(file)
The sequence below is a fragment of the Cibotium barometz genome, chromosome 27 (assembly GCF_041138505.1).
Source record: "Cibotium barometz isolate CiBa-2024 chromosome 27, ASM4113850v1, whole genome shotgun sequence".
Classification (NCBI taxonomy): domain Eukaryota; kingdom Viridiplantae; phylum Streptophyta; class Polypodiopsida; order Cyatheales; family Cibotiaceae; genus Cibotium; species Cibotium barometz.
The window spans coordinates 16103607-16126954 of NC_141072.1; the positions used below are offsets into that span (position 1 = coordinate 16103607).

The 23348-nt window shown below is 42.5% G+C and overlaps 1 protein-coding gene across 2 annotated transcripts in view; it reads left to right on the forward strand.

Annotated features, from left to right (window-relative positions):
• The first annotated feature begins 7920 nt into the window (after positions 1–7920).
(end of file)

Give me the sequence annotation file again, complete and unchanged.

The sequence below is a fragment of the Cibotium barometz genome, chromosome 27 (assembly GCF_041138505.1).
Source record: "Cibotium barometz isolate CiBa-2024 chromosome 27, ASM4113850v1, whole genome shotgun sequence".
Classification (NCBI taxonomy): domain Eukaryota; kingdom Viridiplantae; phylum Streptophyta; class Polypodiopsida; order Cyatheales; family Cibotiaceae; genus Cibotium; species Cibotium barometz.
The window spans coordinates 16103607-16126954 of NC_141072.1; the positions used below are offsets into that span (position 1 = coordinate 16103607).

The 23348-nt window shown below is 42.5% G+C and overlaps 1 protein-coding gene across 2 annotated transcripts in view; it reads left to right on the forward strand.

Annotated features, from left to right (window-relative positions):
• The first annotated feature begins 7920 nt into the window (after positions 1–7920).